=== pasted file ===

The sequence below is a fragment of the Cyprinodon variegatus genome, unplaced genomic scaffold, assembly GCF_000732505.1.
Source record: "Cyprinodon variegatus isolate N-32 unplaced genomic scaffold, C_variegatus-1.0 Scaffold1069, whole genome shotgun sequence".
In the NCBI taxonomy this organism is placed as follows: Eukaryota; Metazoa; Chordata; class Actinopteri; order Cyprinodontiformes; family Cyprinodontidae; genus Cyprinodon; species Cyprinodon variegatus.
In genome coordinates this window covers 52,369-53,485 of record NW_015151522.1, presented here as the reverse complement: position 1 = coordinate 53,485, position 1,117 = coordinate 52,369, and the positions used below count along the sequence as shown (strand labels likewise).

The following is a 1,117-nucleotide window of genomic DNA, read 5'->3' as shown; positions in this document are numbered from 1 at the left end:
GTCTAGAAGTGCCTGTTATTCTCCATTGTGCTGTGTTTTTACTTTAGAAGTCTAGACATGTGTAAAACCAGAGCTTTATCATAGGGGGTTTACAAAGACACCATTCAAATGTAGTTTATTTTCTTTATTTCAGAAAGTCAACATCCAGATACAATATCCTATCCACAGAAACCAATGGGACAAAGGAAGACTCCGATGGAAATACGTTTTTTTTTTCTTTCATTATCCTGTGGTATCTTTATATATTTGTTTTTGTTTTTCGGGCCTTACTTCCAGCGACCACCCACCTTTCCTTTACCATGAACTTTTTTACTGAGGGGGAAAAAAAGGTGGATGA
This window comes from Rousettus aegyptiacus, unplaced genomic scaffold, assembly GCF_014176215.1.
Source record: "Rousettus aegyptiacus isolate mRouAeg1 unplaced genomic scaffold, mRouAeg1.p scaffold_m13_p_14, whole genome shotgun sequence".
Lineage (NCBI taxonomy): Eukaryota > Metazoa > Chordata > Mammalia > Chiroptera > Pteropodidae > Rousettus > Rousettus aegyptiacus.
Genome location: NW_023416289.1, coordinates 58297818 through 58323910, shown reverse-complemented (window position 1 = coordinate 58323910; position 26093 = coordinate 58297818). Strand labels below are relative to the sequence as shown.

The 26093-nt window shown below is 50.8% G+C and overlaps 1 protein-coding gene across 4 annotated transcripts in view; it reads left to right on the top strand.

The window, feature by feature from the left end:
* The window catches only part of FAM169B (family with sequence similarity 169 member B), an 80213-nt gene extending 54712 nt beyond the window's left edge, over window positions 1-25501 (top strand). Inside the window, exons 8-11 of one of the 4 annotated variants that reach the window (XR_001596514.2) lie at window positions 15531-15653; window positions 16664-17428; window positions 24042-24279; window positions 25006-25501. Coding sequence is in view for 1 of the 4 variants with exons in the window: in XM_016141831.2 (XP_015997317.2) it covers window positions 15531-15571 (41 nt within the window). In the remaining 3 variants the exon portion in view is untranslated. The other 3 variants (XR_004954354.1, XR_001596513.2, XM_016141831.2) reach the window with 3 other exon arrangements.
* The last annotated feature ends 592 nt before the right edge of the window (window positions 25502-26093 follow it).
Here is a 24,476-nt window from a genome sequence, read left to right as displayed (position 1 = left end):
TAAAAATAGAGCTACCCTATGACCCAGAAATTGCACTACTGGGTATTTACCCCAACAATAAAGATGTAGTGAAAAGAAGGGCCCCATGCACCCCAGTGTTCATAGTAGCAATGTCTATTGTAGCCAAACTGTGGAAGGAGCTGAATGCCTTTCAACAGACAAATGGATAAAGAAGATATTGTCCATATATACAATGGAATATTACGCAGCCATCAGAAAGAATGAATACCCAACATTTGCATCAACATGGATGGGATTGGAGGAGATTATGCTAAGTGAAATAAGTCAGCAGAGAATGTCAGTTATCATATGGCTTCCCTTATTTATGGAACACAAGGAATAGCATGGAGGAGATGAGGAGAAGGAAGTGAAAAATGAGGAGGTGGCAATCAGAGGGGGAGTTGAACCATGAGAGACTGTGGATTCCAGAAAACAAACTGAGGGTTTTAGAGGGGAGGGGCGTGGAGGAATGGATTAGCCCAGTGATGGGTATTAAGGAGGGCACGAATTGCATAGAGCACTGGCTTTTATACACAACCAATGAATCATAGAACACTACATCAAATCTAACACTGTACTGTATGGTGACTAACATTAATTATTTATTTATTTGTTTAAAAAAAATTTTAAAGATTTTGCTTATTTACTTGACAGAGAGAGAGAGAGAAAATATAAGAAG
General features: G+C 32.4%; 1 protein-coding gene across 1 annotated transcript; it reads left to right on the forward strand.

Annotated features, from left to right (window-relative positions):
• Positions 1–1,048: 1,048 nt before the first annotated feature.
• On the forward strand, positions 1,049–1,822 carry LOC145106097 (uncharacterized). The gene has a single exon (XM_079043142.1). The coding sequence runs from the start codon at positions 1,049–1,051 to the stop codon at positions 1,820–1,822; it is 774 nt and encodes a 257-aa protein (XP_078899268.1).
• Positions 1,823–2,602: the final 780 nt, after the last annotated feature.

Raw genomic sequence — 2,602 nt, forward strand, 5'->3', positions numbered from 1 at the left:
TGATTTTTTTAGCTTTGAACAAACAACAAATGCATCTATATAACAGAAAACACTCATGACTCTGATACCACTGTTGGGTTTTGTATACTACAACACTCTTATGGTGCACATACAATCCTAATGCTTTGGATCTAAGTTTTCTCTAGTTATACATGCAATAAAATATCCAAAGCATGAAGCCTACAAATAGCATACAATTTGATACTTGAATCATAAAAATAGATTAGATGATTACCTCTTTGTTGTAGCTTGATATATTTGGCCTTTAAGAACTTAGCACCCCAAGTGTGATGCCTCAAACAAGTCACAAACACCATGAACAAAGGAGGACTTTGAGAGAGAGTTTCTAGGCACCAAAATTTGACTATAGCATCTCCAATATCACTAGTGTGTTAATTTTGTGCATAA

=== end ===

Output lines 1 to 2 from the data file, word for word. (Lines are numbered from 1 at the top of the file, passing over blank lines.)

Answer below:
The sequence below is a fragment of the Cyprinodon variegatus genome, unplaced genomic scaffold, assembly GCF_000732505.1.
Source record: "Cyprinodon variegatus isolate N-32 unplaced genomic scaffold, C_variegatus-1.0 Scaffold1069, whole genome shotgun sequence".